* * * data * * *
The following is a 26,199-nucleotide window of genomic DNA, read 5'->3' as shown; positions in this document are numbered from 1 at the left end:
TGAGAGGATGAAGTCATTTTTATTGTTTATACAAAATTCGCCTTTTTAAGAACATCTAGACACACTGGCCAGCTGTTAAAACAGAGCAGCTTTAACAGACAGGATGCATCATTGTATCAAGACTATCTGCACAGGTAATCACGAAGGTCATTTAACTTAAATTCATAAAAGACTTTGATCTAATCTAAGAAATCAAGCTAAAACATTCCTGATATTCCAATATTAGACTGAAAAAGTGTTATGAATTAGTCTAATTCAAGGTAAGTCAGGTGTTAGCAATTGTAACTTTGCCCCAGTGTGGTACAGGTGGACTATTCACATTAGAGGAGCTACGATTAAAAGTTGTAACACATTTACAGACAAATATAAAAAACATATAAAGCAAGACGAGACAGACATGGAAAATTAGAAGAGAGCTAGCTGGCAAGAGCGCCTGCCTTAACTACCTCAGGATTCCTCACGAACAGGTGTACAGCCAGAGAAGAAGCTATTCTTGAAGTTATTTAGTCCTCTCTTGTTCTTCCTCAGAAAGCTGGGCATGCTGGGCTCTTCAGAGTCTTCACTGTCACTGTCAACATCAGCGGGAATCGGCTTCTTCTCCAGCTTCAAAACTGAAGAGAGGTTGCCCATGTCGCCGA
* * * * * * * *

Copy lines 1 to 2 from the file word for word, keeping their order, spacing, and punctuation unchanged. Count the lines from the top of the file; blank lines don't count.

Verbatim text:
The following is a 26,199-nucleotide window of genomic DNA, read 5'->3' as shown; positions in this document are numbered from 1 at the left end:
TGAGAGGATGAAGTCATTTTTATTGTTTATACAAAATTCGCCTTTTTAAGAACATCTAGACACACTGGCCAGCTGTTAAAACAGAGCAGCTTTAACAGACAGGATGCATCATTGTATCAAGACTATCTGCACAGGTAATCACGAAGGTCATTTAACTTAAATTCATAAAAGACTTTGATCTAATCTAAGAAATCAAGCTAAAACATTCCTGATATTCCAATATTAGACTGAAAAAGTGTTATGAATTAGTCTAATTCAAGGTAAGTCAGGTGTTAGCAATTGTAACTTTGCCCCAGTGTGGTACAGGTGGACTATTCACATTAGAGGAGCTACGATTAAAAGTTGTAACACATTTACAGACAAATATAAAAAACATATAAAGCAAGACGAGACAGACATGGAAAATTAGAAGAGAGCTAGCTGGCAAGAGCGCCTGCCTTAACTACCTCAGGATTCCTCACGAACAGGTGTACAGCCAGAGAAGAAGCTATTCTTGAAGTTATTTAGTCCTCTCTTGTTCTTCCTCAGAAAGCTGGGCATGCTGGGCTCTTCAGAGTCTTCACTGTCACTGTCAACATCAGCGGGAATCGGCTTCTTCTCCAGCTTCAAAACTGAAGAGAGGTTGCCCATGTCGCCGA